Friday, July 18, 2008

The wrong paper

For reasons we can't quite fathom, people who've bought tickets for the Coldplay gig in Glasgow have been asked to send their tickets back in order to get new ones. On, erm, different paper:

Ticket distribution company Ticketmaster has asked fans to send back tickets bought through them for the shows on December 5 and 6 as soon as possible.

All customers affected by the mistake have been sent out freepost envelopes to return the tickets in, with Ticketmaster saying that they will refund all service charges.

We're at a total loss as to understand why it matters if the tickets are on the 'wrong' paper - obviously, it's a bit of a slip but since the tickets are good enough to swap for new tickets, why aren't they good enough for gaining entry to the actual gig? And what happens if someone doesn't swap out the tickets? Will they still be able to get in?

The faintest air of something dodgy hangs over the affair:
A spokesperson for promoter DF Concerts said that while all tickets bought direct from Ticketmaster would be exchanged in time, fans with tickets bought from secondary sources such as Ebay might end up disappointed.

"It will be more difficult to replace tickets originally purchased through Ticketmaster and then sold on through the secondary ticket market," the spokesperson said.

He added: "In this case, ticket holders should contact their point of purchase. We urge these secondary sources to look after their customers at this time."

This isn't an attempt to try and fight touting by creating a "but what if you bought your tickets from eBay and they needed to recall them" worry, is it?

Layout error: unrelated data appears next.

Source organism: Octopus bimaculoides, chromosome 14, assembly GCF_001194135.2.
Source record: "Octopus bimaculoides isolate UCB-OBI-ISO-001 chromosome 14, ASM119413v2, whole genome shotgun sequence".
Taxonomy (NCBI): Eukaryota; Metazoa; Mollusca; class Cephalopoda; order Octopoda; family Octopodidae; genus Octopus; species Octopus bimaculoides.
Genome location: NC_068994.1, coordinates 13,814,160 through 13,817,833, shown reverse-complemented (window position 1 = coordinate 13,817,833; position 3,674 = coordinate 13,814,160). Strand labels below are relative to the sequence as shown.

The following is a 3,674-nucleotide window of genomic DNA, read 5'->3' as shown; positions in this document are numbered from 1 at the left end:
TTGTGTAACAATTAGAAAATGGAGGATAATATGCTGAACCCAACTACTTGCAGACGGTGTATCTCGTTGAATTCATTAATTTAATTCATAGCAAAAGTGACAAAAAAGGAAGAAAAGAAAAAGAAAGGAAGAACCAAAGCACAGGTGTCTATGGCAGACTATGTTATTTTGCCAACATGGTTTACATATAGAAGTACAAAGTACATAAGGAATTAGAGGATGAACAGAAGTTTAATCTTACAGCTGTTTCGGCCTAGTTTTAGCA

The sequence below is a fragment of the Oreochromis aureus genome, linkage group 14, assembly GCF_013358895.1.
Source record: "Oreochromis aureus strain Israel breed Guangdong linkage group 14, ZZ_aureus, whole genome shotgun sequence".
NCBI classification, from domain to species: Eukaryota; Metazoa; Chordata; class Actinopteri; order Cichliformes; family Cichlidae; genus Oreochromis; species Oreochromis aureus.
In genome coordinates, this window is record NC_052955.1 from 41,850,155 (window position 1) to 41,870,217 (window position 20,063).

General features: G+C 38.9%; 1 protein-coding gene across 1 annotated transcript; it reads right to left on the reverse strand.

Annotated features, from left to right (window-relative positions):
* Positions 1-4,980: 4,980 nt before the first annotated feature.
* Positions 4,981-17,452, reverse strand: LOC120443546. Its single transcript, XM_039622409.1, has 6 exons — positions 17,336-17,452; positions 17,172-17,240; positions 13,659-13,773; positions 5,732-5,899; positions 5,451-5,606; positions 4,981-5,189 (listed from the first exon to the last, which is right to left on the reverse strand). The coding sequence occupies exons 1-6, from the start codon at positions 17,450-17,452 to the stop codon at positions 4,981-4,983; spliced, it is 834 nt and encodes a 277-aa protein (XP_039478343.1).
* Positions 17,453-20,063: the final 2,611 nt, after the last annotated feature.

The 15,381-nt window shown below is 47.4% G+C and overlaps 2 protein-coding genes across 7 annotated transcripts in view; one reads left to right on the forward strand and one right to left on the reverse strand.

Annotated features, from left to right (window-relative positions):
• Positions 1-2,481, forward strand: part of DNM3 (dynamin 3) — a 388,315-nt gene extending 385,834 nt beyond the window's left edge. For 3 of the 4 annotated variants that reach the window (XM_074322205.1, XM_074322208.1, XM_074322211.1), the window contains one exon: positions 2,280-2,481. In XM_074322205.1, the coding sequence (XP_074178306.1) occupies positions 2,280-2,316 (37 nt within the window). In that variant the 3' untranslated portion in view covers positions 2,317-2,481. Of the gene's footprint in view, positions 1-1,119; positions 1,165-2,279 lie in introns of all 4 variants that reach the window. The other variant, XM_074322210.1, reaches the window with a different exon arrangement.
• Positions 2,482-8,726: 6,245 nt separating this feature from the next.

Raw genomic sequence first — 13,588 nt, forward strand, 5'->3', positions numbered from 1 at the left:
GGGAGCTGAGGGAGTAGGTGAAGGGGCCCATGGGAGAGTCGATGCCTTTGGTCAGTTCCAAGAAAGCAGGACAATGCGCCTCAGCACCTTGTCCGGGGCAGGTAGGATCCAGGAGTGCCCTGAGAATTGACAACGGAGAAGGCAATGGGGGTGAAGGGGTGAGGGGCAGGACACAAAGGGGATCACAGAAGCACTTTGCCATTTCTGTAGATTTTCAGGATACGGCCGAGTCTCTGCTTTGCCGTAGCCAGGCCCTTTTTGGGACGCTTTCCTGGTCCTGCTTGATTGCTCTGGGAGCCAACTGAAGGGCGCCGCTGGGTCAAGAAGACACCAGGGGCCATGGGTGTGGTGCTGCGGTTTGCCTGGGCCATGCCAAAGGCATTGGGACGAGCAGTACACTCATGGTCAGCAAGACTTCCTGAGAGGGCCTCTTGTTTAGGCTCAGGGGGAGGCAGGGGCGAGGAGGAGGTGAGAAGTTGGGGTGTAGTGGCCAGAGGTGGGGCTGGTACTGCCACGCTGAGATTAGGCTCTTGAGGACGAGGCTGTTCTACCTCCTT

Also: if Ticketmaster has the names and addresses of ticketholders to be able to send them an envelope for them to return the tickets, why didn't it just send them new tickets and cancel the old ones? Wouldn't that have been simpler?

If it really is a genuine mistake, it makes Ticketmaster look something of a shambles. If it's all a stunt, it makes Ticketmaster look like a shambles being run by knaves.


4 comments:

ian said...

Tickets were sent out with the words "Keane" on, and it was several weeks before anyone noticed the difference

paranoidman said...

"if Ticketmaster has the names and addresses of ticketholders to be able to send them an envelope for them to return the tickets, why didn't it just send them new tickets and cancel the old ones? Wouldn't that have been simpler?"

not really as you'd possibly have 2 sets of tickets in circulation and there would be people who would also try to sell the unusable set - which would create a security problem on the night

better to ensure you're actually substituting new for old

simon h b said...

@Paranoidman:
But there are already two sets of tickets in circulation; and it's already going to be a security nightmare isn't it? What they've now generated is a situation where people can sell on their originals, then turn up without tickets and claim they'd sent the originals back "but the replacements never came". I really can't see why they didn't just go with the original tickets...

paranoidman said...

aren't they only sending out new tickets when they get the old ones back though?

hence it's the people who bought the tickets indirectly who will only face problems. Direct purchasers won't have two sets of tickets as to get the new set they'll have had to hand in the old

If they've recalled them because the wrong paper was used one can only speculate that the original tickets are easier to duplicate. Any decision they've made will probably be driven by the insurance situation and is probably out of their hands. If they'd have gone with the originals and fake tickets were in large supply they could well have been more liable having not taken appropriate actions to avoid a situation.

They've got the money in the bank anyway so having indirect purchasers turned away won't hurt them directly and if anything they get to blame the auction sites that are a threat to their business

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